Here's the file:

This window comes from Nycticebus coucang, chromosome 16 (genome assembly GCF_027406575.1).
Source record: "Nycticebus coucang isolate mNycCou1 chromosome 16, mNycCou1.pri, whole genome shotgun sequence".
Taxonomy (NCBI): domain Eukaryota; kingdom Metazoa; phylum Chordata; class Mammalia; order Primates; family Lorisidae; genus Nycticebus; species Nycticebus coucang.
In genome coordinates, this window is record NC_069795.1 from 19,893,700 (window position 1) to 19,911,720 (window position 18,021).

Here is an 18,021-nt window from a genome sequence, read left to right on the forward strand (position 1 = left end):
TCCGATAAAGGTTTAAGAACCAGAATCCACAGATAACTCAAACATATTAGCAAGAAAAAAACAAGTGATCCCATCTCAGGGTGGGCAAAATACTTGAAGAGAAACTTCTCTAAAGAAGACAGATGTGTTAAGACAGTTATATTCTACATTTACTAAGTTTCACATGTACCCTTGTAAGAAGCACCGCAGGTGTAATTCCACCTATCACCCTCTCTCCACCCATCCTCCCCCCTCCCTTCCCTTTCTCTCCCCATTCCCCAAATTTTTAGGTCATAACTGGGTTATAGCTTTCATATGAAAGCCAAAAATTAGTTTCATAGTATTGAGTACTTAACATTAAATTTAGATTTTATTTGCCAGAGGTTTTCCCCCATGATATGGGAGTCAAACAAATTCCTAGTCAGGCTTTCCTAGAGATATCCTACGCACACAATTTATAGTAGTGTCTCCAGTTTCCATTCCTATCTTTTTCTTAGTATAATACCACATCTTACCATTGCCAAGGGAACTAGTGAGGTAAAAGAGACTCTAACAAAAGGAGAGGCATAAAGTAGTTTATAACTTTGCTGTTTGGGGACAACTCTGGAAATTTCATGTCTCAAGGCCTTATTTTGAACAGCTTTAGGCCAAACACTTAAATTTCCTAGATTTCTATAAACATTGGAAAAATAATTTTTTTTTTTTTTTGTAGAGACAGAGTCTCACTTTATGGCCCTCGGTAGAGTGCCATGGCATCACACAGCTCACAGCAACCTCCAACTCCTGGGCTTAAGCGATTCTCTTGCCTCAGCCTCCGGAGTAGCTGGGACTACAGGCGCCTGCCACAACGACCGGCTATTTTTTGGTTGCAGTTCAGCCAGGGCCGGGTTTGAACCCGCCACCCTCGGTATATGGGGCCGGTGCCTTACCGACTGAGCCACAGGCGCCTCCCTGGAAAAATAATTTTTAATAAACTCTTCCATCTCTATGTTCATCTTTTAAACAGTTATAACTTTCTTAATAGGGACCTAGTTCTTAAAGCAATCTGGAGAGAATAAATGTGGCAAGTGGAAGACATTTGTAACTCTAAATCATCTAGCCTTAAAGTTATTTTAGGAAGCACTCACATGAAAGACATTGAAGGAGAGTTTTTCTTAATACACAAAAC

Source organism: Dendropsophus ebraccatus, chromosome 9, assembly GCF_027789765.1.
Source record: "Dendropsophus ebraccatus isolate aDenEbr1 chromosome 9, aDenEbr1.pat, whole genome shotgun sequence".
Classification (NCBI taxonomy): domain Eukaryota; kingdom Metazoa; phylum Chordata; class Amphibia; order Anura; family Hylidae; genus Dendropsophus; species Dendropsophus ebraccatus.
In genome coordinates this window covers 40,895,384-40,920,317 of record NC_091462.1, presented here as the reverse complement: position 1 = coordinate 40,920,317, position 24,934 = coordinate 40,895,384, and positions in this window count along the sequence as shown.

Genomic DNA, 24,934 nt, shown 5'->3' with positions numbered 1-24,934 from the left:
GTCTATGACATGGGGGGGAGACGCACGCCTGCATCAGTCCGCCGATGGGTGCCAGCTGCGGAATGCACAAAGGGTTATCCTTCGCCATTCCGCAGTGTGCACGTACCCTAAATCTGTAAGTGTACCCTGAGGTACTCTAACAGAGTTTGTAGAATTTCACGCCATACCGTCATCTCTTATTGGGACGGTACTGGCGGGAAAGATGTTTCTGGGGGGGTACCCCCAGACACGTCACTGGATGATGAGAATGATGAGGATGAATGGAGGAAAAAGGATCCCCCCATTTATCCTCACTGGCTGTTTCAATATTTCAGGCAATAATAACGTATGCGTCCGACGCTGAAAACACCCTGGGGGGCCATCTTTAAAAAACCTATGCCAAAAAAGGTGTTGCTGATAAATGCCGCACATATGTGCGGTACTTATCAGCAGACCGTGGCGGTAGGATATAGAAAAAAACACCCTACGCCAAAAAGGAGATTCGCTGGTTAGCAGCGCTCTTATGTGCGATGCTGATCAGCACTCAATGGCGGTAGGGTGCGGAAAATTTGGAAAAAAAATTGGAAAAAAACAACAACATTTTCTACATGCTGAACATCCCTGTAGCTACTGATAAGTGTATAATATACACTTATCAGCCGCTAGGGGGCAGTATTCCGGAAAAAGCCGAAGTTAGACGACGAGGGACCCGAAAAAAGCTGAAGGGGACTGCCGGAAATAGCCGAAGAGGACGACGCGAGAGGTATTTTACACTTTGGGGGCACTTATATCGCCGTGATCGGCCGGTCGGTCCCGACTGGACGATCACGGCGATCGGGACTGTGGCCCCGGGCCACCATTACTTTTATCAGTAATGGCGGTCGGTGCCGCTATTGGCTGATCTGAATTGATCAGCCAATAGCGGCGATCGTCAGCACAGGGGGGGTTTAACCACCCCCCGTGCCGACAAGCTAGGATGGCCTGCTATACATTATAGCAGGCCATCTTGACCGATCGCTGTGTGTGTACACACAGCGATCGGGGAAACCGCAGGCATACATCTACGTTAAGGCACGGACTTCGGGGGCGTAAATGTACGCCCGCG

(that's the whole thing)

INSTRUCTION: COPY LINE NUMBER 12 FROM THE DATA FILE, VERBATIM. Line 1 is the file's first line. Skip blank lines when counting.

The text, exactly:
GTCTATGACATGGGGGGGAGACGCACGCCTGCATCAGTCCGCCGATGGGTGCCAGCTGCGGAATGCACAAAGGGTTATCCTTCGCCATTCCGCAGTGTGCACGTACCCTAAATCTGTAAGTGTACCCTGAGGTACTCTAACAGAGTTTGTAGAATTTCACGCCATACCGTCATCTCTTATTGGGACGGTACTGGCGGGAAAGATGTTTCTGGGGGGGTACCCCCAGACACGTCACTGGATGATGAGAATGATGAGGATGAATGGAGGAAAAAGGATCCCCCCATTTATCCTCACTGGCTGTTTCAATATTTCAGGCAATAATAACGTATGCGTCCGACGCTGAAAACACCCTGGGGGGCCATCTTTAAAAAACCTATGCCAAAAAAGGTGTTGCTGATAAATGCCGCACATATGTGCGGTACTTATCAGCAGACCGTGGCGGTAGGATATAGAAAAAAACACCCTACGCCAAAAAGGAGATTCGCTGGTTAGCAGCGCTCTTATGTGCGATGCTGATCAGCACTCAATGGCGGTAGGGTGCGGAAAATTTGGAAAAAAAATTGGAAAAAAACAACAACATTTTCTACATGCTGAACATCCCTGTAGCTACTGATAAGTGTATAATATACACTTATCAGCCGCTAGGGGGCAGTATTCCGGAAAAAGCCGAAGTTAGACGACGAGGGACCCGAAAAAAGCTGAAGGGGACTGCCGGAAATAGCCGAAGAGGACGACGCGAGAGGTATTTTACACTTTGGGGGCACTTATATCGCCGTGATCGGCCGGTCGGTCCCGACTGGACGATCACGGCGATCGGGACTGTGGCCCCGGGCCACCATTACTTTTATCAGTAATGGCGGTCGGTGCCGCTATTGGCTGATCTGAATTGATCAGCCAATAGCGGCGATCGTCAGCACAGGGGGGGTTTAACCACCCCCCGTGCCGACAAGCTAGGATGGCCTGCTATACATTATAGCAGGCCATCTTGACCGATCGCTGTGTGTGTACACACAGCGATCGGGGAAACCGCAGGCATACATCTACGTTAAGGCACGGACTTCGGGGGCGTAAATGTACGCCCGCG